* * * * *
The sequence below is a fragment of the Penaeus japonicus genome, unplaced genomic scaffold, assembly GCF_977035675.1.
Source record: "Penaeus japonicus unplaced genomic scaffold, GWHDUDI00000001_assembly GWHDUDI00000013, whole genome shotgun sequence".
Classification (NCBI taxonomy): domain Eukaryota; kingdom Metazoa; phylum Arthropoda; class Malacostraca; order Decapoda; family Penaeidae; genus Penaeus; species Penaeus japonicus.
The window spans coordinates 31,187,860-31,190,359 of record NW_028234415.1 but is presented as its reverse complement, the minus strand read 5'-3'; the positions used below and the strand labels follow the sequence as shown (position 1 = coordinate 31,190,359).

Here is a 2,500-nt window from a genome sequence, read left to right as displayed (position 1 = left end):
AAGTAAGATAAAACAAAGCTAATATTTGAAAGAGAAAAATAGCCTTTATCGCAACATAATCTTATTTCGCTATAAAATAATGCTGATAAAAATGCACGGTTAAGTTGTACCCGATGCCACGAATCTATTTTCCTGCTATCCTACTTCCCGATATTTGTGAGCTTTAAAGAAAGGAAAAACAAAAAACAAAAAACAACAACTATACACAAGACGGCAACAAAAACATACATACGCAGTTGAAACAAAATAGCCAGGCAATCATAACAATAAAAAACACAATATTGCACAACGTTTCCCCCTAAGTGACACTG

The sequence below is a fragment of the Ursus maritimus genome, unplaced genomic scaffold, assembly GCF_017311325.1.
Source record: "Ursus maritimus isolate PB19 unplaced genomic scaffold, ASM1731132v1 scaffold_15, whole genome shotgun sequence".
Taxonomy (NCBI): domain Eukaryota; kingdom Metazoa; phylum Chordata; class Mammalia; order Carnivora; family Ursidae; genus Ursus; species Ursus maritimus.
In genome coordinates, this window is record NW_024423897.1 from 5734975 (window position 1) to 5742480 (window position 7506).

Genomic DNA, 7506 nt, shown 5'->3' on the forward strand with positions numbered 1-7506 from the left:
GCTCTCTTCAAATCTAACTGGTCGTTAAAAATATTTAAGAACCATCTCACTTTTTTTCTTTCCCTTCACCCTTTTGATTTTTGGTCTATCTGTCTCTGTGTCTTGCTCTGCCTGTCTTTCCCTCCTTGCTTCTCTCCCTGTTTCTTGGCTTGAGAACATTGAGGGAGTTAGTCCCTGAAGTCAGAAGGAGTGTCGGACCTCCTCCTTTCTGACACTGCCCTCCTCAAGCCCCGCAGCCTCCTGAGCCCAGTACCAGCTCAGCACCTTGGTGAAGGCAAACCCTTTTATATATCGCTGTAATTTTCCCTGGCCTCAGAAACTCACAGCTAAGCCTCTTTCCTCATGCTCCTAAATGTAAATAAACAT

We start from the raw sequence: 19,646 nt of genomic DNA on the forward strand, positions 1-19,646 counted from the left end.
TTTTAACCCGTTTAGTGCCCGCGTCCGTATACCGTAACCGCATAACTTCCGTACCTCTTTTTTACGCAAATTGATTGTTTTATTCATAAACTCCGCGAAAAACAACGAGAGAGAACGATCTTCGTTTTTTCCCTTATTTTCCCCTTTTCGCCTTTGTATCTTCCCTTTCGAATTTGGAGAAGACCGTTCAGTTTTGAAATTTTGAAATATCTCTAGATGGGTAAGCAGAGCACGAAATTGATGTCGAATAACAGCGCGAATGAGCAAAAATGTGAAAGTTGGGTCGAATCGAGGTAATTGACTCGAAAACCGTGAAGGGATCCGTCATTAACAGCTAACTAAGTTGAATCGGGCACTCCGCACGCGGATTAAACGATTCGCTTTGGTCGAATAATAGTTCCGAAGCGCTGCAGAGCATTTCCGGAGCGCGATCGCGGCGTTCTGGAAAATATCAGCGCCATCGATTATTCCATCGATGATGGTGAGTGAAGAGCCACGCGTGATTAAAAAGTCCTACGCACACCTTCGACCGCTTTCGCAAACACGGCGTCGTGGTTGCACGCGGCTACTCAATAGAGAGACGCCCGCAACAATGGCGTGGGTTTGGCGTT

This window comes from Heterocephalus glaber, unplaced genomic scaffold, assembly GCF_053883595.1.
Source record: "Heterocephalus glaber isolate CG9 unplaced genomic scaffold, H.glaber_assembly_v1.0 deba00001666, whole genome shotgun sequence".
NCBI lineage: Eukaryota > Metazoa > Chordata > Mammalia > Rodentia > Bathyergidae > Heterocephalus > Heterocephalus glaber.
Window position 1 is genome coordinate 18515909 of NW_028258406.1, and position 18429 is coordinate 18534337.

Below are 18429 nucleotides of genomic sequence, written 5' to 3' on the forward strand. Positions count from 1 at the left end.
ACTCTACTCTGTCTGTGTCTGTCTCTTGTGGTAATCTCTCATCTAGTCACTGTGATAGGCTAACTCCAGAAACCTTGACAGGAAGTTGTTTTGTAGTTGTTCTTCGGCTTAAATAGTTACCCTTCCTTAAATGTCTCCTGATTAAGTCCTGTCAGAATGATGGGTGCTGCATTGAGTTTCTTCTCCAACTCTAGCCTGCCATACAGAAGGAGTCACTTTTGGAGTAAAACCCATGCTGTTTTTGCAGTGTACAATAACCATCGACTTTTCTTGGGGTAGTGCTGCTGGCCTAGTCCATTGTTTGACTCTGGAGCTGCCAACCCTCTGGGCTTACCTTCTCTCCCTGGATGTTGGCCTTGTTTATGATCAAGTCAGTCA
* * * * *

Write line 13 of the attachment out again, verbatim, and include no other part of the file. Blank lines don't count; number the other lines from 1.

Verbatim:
We start from the raw sequence: 19,646 nt of genomic DNA on the forward strand, positions 1-19,646 counted from the left end.